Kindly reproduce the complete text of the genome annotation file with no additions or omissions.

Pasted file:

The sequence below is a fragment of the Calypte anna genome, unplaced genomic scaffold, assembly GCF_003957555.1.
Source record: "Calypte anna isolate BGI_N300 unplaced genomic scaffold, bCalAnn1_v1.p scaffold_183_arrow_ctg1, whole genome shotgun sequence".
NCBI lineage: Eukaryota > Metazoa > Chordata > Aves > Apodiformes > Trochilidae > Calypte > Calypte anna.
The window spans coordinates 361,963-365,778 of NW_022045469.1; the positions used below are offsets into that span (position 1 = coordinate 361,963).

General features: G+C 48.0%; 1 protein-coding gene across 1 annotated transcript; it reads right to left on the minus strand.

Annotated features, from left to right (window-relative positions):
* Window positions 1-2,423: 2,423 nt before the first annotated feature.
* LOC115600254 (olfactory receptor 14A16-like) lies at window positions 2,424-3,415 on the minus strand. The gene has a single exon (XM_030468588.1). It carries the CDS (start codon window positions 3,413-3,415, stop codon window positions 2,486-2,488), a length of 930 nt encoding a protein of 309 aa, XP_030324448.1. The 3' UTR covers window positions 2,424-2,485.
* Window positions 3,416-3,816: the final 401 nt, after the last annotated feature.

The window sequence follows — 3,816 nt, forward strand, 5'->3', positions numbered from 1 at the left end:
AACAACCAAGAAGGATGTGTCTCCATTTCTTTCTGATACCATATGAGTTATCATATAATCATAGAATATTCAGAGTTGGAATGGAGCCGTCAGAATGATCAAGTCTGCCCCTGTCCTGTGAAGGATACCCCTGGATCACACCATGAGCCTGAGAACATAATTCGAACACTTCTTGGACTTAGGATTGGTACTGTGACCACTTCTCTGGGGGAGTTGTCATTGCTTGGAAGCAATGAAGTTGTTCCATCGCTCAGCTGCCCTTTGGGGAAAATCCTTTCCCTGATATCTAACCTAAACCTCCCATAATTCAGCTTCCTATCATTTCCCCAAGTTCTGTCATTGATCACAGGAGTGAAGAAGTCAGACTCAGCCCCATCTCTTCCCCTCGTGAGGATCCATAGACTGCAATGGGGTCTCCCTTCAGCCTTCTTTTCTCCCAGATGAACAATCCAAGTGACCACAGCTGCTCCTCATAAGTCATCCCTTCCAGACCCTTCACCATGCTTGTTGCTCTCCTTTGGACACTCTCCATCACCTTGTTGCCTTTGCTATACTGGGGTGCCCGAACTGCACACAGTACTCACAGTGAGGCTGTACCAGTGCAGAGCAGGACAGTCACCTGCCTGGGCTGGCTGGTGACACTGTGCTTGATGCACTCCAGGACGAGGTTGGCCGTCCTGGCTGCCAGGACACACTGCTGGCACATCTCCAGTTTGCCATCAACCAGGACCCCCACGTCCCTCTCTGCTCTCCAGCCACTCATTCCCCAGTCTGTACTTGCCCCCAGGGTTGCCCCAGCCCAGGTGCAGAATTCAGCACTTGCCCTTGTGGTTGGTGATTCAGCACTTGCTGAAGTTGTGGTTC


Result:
The sequence below is a fragment of the Calypte anna genome, unplaced genomic scaffold, assembly GCF_003957555.1.
Source record: "Calypte anna isolate BGI_N300 unplaced genomic scaffold, bCalAnn1_v1.p scaffold_183_arrow_ctg1, whole genome shotgun sequence".
NCBI lineage: Eukaryota > Metazoa > Chordata > Aves > Apodiformes > Trochilidae > Calypte > Calypte anna.
The window spans coordinates 361,963-365,778 of NW_022045469.1; the positions used below are offsets into that span (position 1 = coordinate 361,963).

General features: G+C 48.0%; 1 protein-coding gene across 1 annotated transcript; it reads right to left on the minus strand.

Annotated features, from left to right (window-relative positions):
* Window positions 1-2,423: 2,423 nt before the first annotated feature.
* LOC115600254 (olfactory receptor 14A16-like) lies at window positions 2,424-3,415 on the minus strand. The gene has a single exon (XM_030468588.1). It carries the CDS (start codon window positions 3,413-3,415, stop codon window positions 2,486-2,488), a length of 930 nt encoding a protein of 309 aa, XP_030324448.1. The 3' UTR covers window positions 2,424-2,485.
* Window positions 3,416-3,816: the final 401 nt, after the last annotated feature.

The window sequence follows — 3,816 nt, forward strand, 5'->3', positions numbered from 1 at the left end:
AACAACCAAGAAGGATGTGTCTCCATTTCTTTCTGATACCATATGAGTTATCATATAATCATAGAATATTCAGAGTTGGAATGGAGCCGTCAGAATGATCAAGTCTGCCCCTGTCCTGTGAAGGATACCCCTGGATCACACCATGAGCCTGAGAACATAATTCGAACACTTCTTGGACTTAGGATTGGTACTGTGACCACTTCTCTGGGGGAGTTGTCATTGCTTGGAAGCAATGAAGTTGTTCCATCGCTCAGCTGCCCTTTGGGGAAAATCCTTTCCCTGATATCTAACCTAAACCTCCCATAATTCAGCTTCCTATCATTTCCCCAAGTTCTGTCATTGATCACAGGAGTGAAGAAGTCAGACTCAGCCCCATCTCTTCCCCTCGTGAGGATCCATAGACTGCAATGGGGTCTCCCTTCAGCCTTCTTTTCTCCCAGATGAACAATCCAAGTGACCACAGCTGCTCCTCATAAGTCATCCCTTCCAGACCCTTCACCATGCTTGTTGCTCTCCTTTGGACACTCTCCATCACCTTGTTGCCTTTGCTATACTGGGGTGCCCGAACTGCACACAGTACTCACAGTGAGGCTGTACCAGTGCAGAGCAGGACAGTCACCTGCCTGGGCTGGCTGGTGACACTGTGCTTGATGCACTCCAGGACGAGGTTGGCCGTCCTGGCTGCCAGGACACACTGCTGGCACATCTCCAGTTTGCCATCAACCAGGACCCCCACGTCCCTCTCTGCTCTCCAGCCACTCATTCCCCAGTCTGTACTTGCCCCCAGGGTTGCCCCAGCCCAGGTGCAGAATTCAGCACTTGCCCTTGTGGTTGGTGATTCAGCACTTGCTGAAGTTGTGGTTC